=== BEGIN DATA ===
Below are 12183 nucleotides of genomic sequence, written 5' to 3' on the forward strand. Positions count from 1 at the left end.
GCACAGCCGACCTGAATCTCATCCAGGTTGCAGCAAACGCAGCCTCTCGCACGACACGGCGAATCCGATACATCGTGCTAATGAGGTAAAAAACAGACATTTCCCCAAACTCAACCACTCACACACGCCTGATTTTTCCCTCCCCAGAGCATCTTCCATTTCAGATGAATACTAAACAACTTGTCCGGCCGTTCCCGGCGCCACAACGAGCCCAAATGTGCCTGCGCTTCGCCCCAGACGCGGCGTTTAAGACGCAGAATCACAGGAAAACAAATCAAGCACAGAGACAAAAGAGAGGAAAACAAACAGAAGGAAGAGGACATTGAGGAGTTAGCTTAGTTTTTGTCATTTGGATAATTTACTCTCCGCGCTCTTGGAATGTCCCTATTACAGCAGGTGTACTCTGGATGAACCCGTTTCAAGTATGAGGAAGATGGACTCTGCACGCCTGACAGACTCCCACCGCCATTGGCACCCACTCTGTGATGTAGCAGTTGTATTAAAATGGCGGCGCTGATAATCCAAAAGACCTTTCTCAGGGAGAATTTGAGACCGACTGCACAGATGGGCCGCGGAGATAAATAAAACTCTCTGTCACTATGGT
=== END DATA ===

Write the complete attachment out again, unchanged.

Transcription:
Below are 12183 nucleotides of genomic sequence, written 5' to 3' on the forward strand. Positions count from 1 at the left end.
GCACAGCCGACCTGAATCTCATCCAGGTTGCAGCAAACGCAGCCTCTCGCACGACACGGCGAATCCGATACATCGTGCTAATGAGGTAAAAAACAGACATTTCCCCAAACTCAACCACTCACACACGCCTGATTTTTCCCTCCCCAGAGCATCTTCCATTTCAGATGAATACTAAACAACTTGTCCGGCCGTTCCCGGCGCCACAACGAGCCCAAATGTGCCTGCGCTTCGCCCCAGACGCGGCGTTTAAGACGCAGAATCACAGGAAAACAAATCAAGCACAGAGACAAAAGAGAGGAAAACAAACAGAAGGAAGAGGACATTGAGGAGTTAGCTTAGTTTTTGTCATTTGGATAATTTACTCTCCGCGCTCTTGGAATGTCCCTATTACAGCAGGTGTACTCTGGATGAACCCGTTTCAAGTATGAGGAAGATGGACTCTGCACGCCTGACAGACTCCCACCGCCATTGGCACCCACTCTGTGATGTAGCAGTTGTATTAAAATGGCGGCGCTGATAATCCAAAAGACCTTTCTCAGGGAGAATTTGAGACCGACTGCACAGATGGGCCGCGGAGATAAATAAAACTCTCTGTCACTATGGT